The meeting with Archbishop Pell

The word pastoral is a comforting word. It conjures up images of sheep grazing in fields with a shepherd watching over them. It reminds one of Beethoven’s 6th Symphony and his love of nature.

Pastoral theology is fundamental to the Catholic Church. It is based on the image of the good shepherd as described in the New Testament. Pastoral care is described as being “compassionate and merciful especially towards those in difficulty.”[5]

Archbishop Pell was invited to come to a meeting of Sacred Heart parishioners on the evening of 18 February 1997. The Foster’s arranged to meet Pell beforehand and acquaint him with their story. What happened in this meeting is important. It is a demonstration of unpastoral care of the worst kind by a church leader. It has been subsequently explored in the Victorian Parliamentary Inquiry and in the Royal Commission.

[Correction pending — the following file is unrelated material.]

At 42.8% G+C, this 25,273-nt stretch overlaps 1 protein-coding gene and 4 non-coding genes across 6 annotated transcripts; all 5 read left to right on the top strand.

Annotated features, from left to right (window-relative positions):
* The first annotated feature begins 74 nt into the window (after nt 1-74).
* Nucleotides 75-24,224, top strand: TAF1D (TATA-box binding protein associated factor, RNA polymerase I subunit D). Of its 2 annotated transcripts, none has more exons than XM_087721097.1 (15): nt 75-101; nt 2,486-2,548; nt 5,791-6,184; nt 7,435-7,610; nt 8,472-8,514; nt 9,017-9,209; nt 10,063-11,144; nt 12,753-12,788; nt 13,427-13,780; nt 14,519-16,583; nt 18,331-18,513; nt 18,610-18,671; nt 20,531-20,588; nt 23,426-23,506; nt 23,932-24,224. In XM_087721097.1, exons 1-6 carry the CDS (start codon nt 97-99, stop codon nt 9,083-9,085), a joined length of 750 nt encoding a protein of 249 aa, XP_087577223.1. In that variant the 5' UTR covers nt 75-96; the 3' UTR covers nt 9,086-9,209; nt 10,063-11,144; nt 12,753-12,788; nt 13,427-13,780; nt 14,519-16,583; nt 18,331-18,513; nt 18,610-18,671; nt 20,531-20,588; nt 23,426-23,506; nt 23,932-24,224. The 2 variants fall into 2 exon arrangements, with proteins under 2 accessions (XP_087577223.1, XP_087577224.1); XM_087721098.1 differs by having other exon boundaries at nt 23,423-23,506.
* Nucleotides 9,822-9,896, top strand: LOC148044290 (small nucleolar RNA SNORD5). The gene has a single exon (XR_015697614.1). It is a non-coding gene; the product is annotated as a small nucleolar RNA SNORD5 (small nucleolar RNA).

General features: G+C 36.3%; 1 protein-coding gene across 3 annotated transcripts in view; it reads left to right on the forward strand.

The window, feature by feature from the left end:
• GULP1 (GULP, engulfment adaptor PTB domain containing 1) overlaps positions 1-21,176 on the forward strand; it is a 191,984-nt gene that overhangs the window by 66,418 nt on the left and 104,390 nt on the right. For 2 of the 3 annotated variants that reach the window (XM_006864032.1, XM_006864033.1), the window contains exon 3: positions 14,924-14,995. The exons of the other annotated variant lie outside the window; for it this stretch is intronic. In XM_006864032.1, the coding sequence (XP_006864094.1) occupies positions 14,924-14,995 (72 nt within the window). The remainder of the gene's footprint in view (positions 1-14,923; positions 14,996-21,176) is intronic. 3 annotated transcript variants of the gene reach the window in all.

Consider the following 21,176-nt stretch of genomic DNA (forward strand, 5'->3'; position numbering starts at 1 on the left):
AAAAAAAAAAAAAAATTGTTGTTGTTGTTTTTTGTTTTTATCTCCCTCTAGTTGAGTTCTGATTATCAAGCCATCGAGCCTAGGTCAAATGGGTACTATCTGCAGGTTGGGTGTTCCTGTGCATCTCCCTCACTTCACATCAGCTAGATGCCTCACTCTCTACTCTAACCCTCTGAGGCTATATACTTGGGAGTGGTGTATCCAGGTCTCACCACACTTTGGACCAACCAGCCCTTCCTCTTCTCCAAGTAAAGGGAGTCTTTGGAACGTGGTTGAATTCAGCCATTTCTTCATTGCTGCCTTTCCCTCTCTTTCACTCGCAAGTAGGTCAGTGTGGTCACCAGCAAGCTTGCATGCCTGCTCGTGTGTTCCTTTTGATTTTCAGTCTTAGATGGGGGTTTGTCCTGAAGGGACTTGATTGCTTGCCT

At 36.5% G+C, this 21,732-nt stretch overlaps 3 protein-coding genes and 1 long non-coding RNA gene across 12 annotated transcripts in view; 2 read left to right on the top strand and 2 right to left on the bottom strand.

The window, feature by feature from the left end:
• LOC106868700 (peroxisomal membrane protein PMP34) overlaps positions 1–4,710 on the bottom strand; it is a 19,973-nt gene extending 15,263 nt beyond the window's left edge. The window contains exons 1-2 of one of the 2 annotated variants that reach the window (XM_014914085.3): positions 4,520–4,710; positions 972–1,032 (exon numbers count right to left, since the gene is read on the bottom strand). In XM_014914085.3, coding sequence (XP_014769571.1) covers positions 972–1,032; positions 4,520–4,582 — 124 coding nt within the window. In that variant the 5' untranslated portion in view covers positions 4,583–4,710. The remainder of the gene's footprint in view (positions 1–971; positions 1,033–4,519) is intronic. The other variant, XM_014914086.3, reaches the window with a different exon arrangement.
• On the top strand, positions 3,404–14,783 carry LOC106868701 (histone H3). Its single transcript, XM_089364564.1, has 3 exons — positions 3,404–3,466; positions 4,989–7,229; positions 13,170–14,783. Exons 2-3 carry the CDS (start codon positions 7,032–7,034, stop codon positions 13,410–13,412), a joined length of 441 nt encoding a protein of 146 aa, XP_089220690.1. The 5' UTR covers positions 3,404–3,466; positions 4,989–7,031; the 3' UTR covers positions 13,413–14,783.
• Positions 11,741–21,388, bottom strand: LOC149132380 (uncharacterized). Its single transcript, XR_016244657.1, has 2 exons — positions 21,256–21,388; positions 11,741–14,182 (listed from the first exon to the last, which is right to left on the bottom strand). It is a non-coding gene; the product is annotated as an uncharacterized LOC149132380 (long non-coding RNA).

Anthony later told of the tone of their private meeting:

His whole thrust was that the Church wasn’t liable for the actions of their priests. I was trying to get justice for our children at the time and he was trying to prevent scandal to the Church and trying to save the Church’s money.
And we were in those two opposite corners. He was sitting in the big red chair. We were sitting on a hard wooden seat, being looked down upon by this powerful man of the Church.[6]

Chrissie described the discussion in more detail:

Anthony said softly, almost whispering: ‘What if my daughter dies? What if my daughter harms herself in such a way that she has a terrible life from now on? Shouldn’t the Church look after her? The Church caused this.’
George Pell countered by saying the Church’s liability would be defended in court.
When Anthony mentioned the Church had known about O’Donnell’s paedophilia for many decades, Archbishop Pell said: ‘That was before my time.’[7]

It was a very strange comment because there had already been acknowledgement by the Archdiocese that these actions by O’Donnell had happened. It was clear the Church was going to play rough and they did.